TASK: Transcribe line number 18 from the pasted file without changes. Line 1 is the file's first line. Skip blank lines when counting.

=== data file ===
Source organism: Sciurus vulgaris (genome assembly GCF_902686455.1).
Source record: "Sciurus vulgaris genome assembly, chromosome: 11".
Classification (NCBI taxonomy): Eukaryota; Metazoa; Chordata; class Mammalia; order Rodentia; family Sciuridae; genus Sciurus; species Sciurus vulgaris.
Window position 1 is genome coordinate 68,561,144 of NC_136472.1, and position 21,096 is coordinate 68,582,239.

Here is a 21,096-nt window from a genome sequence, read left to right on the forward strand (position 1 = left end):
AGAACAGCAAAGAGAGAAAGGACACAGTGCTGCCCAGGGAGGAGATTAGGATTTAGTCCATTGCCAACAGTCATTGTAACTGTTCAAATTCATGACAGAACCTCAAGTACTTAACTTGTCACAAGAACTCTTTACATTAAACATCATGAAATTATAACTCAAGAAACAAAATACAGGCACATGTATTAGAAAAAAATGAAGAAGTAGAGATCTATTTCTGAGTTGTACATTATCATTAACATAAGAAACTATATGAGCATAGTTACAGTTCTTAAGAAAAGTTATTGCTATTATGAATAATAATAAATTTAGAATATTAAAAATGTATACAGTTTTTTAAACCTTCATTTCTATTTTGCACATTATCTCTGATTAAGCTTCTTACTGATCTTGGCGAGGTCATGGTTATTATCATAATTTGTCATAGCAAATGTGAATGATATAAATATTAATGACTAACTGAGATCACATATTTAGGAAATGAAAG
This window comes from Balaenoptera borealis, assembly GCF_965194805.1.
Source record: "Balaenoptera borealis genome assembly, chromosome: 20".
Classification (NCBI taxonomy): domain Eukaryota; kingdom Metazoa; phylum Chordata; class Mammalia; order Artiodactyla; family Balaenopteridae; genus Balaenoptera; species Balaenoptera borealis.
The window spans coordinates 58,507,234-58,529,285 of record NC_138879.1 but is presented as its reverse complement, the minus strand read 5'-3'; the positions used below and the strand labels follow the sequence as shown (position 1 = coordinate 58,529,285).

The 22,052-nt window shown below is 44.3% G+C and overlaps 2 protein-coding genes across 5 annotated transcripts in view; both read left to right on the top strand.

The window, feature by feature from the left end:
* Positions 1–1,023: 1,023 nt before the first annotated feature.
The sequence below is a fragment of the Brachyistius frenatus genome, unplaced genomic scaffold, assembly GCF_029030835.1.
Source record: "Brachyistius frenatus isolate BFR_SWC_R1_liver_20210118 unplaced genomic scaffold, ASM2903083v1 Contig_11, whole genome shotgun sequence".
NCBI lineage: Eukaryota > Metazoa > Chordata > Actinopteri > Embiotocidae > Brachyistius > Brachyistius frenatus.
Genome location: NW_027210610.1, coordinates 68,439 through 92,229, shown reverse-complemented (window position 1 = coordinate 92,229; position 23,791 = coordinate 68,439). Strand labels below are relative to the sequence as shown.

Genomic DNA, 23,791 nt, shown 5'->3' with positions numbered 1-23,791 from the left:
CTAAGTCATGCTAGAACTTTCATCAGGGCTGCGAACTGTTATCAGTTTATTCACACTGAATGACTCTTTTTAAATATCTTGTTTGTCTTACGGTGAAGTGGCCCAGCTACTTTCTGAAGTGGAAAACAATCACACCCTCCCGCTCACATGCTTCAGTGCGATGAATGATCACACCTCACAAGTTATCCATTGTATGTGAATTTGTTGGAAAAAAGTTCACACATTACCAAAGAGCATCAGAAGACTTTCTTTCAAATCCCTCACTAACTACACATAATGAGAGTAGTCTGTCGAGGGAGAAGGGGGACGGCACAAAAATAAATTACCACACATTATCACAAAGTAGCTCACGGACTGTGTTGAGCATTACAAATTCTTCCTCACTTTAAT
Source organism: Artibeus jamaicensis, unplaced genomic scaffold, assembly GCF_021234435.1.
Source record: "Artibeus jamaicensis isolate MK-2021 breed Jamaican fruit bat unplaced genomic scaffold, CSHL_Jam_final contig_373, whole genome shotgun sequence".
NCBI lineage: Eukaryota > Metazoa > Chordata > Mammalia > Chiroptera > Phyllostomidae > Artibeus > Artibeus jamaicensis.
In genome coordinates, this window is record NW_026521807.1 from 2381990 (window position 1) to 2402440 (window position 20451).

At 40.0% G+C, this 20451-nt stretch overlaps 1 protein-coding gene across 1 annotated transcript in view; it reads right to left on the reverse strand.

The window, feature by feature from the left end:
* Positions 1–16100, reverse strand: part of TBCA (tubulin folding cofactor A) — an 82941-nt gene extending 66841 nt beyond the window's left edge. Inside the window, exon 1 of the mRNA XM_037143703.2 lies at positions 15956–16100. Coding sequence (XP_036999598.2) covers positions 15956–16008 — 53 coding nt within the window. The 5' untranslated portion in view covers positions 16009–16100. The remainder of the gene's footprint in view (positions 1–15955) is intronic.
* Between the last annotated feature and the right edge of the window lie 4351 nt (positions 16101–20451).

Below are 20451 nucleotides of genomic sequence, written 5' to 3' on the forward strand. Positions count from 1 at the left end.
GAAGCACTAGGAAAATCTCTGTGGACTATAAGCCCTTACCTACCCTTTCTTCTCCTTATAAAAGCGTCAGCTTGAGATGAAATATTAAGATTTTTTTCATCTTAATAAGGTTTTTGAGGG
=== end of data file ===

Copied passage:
Genomic DNA, 23,791 nt, shown 5'->3' with positions numbered 1-23,791 from the left: